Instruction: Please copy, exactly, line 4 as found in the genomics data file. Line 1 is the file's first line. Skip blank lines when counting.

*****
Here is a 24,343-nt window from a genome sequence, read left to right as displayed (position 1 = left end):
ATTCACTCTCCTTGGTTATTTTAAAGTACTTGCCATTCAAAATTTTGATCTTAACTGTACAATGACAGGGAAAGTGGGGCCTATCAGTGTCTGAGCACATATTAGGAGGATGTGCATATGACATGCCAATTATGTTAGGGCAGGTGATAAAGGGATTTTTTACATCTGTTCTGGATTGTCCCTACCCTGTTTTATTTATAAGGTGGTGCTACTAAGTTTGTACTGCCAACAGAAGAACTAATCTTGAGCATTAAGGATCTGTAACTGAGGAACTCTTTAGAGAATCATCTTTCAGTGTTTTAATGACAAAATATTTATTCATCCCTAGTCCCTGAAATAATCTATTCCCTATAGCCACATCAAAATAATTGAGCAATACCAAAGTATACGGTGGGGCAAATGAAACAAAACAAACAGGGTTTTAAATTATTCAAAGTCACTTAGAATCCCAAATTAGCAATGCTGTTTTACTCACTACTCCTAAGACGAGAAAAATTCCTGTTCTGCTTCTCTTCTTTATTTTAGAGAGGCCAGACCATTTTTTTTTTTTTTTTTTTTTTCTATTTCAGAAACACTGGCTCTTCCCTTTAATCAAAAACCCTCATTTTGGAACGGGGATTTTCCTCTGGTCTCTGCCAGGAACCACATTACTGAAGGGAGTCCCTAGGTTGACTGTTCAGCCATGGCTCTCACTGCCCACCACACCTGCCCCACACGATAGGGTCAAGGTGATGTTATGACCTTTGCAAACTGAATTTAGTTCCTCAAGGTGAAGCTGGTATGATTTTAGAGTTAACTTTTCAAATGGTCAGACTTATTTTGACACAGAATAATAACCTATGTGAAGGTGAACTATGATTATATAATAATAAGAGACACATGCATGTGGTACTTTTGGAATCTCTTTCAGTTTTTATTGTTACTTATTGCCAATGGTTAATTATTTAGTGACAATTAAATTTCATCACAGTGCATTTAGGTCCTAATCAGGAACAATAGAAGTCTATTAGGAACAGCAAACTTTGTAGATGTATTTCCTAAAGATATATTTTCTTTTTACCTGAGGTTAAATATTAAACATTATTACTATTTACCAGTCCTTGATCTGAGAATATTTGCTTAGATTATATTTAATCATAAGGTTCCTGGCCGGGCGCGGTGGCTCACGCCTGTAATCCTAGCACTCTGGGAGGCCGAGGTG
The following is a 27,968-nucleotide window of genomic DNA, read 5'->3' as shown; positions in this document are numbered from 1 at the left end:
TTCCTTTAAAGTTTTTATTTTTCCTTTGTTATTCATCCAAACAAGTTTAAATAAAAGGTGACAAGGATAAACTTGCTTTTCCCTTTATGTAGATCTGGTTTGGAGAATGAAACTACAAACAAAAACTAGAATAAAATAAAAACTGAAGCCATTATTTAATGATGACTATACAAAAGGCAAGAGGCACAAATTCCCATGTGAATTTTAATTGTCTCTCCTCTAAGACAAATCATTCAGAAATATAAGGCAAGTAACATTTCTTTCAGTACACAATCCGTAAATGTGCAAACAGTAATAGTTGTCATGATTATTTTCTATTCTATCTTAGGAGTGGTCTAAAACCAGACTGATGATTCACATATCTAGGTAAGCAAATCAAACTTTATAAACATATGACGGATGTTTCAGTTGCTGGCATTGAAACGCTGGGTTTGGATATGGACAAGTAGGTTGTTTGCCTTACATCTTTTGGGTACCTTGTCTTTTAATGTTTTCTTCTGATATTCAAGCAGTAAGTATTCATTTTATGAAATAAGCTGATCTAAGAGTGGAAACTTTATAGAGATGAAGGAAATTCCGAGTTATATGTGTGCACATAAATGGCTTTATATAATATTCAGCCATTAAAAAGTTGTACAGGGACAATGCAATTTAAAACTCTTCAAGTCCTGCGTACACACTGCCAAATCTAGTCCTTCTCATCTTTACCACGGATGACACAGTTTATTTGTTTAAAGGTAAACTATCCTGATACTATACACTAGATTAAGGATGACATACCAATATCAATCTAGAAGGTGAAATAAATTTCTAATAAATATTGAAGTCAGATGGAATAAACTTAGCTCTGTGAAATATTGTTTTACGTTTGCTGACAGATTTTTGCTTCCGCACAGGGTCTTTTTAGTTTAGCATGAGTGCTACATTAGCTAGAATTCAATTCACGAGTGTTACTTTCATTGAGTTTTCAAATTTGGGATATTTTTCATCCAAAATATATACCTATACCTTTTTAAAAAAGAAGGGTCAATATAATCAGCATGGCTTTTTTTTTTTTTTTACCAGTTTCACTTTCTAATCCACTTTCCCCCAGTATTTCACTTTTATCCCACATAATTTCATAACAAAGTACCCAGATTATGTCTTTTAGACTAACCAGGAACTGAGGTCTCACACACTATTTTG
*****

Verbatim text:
TTCCTTTAAAGTTTTTATTTTTCCTTTGTTATTCATCCAAACAAGTTTAAATAAAAGGTGACAAGGATAAACTTGCTTTTCCCTTTATGTAGATCTGGTTTGGAGAATGAAACTACAAACAAAAACTAGAATAAAATAAAAACTGAAGCCATTATTTAATGATGACTATACAAAAGGCAAGAGGCACAAATTCCCATGTGAATTTTAATTGTCTCTCCTCTAAGACAAATCATTCAGAAATATAAGGCAAGTAACATTTCTTTCAGTACACAATCCGTAAATGTGCAAACAGTAATAGTTGTCATGATTATTTTCTATTCTATCTTAGGAGTGGTCTAAAACCAGACTGATGATTCACATATCTAGGTAAGCAAATCAAACTTTATAAACATATGACGGATGTTTCAGTTGCTGGCATTGAAACGCTGGGTTTGGATATGGACAAGTAGGTTGTTTGCCTTACATCTTTTGGGTACCTTGTCTTTTAATGTTTTCTTCTGATATTCAAGCAGTAAGTATTCATTTTATGAAATAAGCTGATCTAAGAGTGGAAACTTTATAGAGATGAAGGAAATTCCGAGTTATATGTGTGCACATAAATGGCTTTATATAATATTCAGCCATTAAAAAGTTGTACAGGGACAATGCAATTTAAAACTCTTCAAGTCCTGCGTACACACTGCCAAATCTAGTCCTTCTCATCTTTACCACGGATGACACAGTTTATTTGTTTAAAGGTAAACTATCCTGATACTATACACTAGATTAAGGATGACATACCAATATCAATCTAGAAGGTGAAATAAATTTCTAATAAATATTGAAGTCAGATGGAATAAACTTAGCTCTGTGAAATATTGTTTTACGTTTGCTGACAGATTTTTGCTTCCGCACAGGGTCTTTTTAGTTTAGCATGAGTGCTACATTAGCTAGAATTCAATTCACGAGTGTTACTTTCATTGAGTTTTCAAATTTGGGATATTTTTCATCCAAAATATATACCTATACCTTTTTAAAAAAGAAGGGTCAATATAATCAGCATGGCTTTTTTTTTTTTTTTACCAGTTTCACTTTCTAATCCACTTTCCCCCAGTATTTCACTTTTATCCCACATAATTTCATAACAAAGTACCCAGATTATGTCTTTTAGACTAACCAGGAACTGAGGTCTCACACACTATTTTG